Floating Point Arithmetic, GPUs and Biomedical Imaging Applications
GPU and multicore architectures are often used to accelerate scientific applications that rely on floating point computation. Current techniques for verifying the correctness of these implementations are quite primitive. The same algorithm run on different architectures will produce different results. This is due to the nature of floating point arithmetic and not the implementation of individual floating point operations. Programmers who are familiar with this expect their floating point code to produce different results on different architectures, and as a result do not test their code thoroughly. This talk will consider several case studies to analyze the sources of differences in CPU and GPU code. A brief survey of tools available for addressing these issues and current research directions in identifying bugs in GPU and multicore implementations will be presented.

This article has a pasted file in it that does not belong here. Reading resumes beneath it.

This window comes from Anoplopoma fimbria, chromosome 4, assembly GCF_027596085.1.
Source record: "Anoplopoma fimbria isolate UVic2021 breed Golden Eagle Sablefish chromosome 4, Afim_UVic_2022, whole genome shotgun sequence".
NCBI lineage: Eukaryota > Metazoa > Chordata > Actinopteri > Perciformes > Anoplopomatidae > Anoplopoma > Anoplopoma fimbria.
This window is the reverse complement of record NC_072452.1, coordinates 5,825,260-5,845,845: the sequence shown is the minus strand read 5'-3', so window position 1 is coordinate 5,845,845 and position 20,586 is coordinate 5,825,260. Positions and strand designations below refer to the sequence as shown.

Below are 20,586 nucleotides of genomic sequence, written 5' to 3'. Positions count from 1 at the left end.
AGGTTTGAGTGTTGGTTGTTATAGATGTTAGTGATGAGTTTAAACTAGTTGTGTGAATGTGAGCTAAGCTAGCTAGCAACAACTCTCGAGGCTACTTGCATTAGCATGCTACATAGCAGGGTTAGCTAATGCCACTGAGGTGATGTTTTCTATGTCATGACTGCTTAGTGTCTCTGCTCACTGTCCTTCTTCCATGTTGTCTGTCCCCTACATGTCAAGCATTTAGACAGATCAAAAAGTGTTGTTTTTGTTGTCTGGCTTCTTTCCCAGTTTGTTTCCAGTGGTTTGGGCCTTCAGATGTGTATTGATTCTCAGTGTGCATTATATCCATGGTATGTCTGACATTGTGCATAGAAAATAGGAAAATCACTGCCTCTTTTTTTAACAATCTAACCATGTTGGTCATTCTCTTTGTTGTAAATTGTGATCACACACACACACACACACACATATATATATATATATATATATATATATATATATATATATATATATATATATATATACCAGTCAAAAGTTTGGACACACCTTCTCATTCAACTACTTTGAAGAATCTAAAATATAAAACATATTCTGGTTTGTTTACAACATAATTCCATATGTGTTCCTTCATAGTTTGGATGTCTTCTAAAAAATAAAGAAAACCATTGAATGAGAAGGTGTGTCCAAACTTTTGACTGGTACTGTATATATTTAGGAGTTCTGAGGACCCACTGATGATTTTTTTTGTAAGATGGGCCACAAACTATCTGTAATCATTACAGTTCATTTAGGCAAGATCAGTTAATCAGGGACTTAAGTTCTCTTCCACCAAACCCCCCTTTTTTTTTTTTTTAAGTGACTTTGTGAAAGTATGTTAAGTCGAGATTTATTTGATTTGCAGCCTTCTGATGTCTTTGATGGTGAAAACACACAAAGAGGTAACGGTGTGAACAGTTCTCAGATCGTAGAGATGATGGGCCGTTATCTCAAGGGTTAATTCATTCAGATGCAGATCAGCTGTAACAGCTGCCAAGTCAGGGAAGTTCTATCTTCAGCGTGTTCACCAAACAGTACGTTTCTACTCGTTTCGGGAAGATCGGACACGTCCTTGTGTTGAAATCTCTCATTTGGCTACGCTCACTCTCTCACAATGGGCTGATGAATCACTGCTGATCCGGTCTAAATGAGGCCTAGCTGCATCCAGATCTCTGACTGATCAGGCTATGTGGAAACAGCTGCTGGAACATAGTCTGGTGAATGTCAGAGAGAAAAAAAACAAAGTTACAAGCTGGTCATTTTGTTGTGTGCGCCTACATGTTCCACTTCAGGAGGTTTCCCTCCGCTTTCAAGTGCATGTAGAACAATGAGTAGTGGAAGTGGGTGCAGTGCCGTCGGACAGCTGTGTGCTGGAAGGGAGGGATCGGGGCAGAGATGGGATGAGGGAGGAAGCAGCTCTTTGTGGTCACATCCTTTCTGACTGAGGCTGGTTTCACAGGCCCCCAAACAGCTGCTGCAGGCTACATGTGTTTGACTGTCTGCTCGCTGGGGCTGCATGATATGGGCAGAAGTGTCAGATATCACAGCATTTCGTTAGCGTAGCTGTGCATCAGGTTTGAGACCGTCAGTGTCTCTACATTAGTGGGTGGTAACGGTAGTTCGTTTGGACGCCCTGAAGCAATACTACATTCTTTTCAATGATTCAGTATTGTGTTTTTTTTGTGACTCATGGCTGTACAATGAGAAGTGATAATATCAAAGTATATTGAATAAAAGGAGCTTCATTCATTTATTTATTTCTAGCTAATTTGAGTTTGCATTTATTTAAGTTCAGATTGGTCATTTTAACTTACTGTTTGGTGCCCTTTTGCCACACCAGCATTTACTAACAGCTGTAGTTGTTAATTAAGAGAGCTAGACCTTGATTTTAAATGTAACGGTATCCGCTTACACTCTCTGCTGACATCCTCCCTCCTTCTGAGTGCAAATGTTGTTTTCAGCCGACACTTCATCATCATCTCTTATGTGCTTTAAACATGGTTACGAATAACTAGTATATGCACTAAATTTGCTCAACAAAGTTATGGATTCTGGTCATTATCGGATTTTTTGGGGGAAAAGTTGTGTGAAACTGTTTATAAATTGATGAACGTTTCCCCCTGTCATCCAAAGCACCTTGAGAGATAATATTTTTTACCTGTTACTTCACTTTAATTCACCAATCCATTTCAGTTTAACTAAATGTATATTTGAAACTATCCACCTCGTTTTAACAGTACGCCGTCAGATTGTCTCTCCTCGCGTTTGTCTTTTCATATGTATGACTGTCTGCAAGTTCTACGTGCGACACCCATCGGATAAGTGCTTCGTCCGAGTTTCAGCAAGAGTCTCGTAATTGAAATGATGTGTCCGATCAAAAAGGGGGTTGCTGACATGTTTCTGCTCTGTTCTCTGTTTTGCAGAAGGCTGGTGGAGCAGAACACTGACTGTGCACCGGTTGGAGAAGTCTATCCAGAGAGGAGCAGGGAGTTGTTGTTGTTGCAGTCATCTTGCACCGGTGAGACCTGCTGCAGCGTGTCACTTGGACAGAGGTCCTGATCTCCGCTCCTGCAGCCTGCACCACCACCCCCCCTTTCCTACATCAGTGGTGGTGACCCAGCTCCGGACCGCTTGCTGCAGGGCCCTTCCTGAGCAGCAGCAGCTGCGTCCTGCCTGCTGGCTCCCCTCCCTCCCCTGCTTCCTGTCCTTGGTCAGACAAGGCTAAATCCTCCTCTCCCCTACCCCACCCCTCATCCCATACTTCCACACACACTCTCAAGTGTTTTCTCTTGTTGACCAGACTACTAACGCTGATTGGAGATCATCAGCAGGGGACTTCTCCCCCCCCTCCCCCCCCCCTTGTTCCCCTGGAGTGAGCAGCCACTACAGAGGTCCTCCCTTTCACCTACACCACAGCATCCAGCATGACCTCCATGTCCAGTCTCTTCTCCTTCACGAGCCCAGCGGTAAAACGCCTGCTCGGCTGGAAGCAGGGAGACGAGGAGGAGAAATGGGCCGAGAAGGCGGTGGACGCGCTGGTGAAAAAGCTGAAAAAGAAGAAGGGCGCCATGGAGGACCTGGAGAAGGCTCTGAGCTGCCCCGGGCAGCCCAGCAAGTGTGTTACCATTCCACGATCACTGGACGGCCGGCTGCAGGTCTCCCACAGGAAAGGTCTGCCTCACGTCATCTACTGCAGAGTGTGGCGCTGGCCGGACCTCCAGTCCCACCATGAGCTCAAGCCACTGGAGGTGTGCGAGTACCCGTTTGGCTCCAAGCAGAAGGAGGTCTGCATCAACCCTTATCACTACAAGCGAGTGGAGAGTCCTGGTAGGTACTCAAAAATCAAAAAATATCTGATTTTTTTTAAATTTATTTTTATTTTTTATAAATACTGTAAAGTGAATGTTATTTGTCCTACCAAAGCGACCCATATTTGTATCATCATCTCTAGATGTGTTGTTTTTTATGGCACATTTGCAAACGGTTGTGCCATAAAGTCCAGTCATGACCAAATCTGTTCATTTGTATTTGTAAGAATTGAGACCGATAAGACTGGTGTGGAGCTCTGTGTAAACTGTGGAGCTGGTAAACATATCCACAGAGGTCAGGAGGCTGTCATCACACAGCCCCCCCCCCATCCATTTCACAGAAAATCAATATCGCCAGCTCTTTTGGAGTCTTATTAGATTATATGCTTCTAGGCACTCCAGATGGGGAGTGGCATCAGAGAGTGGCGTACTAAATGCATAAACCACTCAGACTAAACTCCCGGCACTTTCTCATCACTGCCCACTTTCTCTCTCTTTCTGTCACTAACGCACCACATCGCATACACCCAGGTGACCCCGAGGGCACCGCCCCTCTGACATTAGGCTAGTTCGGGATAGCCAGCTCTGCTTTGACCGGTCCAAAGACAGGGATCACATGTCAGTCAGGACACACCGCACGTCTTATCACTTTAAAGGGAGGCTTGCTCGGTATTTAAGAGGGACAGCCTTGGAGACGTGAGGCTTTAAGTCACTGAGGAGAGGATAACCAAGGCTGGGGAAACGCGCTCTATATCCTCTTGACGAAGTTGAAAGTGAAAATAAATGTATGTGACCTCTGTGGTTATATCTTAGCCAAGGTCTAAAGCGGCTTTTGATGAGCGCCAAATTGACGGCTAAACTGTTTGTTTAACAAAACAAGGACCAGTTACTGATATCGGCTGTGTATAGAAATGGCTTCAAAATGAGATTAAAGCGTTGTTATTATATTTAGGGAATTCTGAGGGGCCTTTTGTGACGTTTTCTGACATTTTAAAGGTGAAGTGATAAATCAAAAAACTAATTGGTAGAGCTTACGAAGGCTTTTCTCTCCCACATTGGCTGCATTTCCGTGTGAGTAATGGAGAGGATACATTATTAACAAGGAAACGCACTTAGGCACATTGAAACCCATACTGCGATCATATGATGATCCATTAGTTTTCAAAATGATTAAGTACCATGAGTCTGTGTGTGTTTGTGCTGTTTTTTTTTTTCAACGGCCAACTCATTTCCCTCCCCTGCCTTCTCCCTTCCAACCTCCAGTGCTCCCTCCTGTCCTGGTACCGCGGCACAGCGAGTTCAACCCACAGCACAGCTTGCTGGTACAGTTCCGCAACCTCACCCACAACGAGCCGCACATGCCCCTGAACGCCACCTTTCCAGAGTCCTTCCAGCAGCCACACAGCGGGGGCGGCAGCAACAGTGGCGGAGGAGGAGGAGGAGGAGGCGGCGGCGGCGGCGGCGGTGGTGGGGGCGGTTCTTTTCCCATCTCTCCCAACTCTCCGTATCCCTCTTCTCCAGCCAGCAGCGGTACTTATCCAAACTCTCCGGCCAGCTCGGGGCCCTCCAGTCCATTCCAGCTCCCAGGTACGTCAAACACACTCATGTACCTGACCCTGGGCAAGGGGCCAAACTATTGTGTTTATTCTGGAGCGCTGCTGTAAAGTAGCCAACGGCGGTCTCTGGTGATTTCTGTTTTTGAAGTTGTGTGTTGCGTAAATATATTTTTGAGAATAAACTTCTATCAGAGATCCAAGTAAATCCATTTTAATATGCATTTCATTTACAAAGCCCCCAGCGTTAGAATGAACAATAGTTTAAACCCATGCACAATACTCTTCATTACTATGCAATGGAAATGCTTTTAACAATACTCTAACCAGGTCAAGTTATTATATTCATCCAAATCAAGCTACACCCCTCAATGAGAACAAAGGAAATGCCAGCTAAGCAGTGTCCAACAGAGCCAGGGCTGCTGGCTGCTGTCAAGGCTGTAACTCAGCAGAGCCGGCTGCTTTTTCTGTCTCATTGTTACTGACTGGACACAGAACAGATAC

In the second part of the talk, I will talk about some projects we have to accelerate scientific applications on GPUs, including Monte Carlo Simulation for Diffuse Optical Tomography, 3D Computed Tomography Reconstruction, and lung tumor tracking.
Bio Professor Miriam Leeser received the BS degree in Electrical Engineering from Cornell University and the Diploma and PhD in Computer Science from Cambridge University, England. In 1992, she received a National Science Foundation CAREER award to conduct research into floating point arithmetic. She has been on the faculty of Northeastern since 1996, where she is head of the Reconfigurable and GPU Computing Laboratory and a member of the computer engineering research group and the Center for Communications and Digital Signal Processing. She conducts research into accelerating image and signal processing applications with nontraditional computer architectures, including FPGAs and GPUs.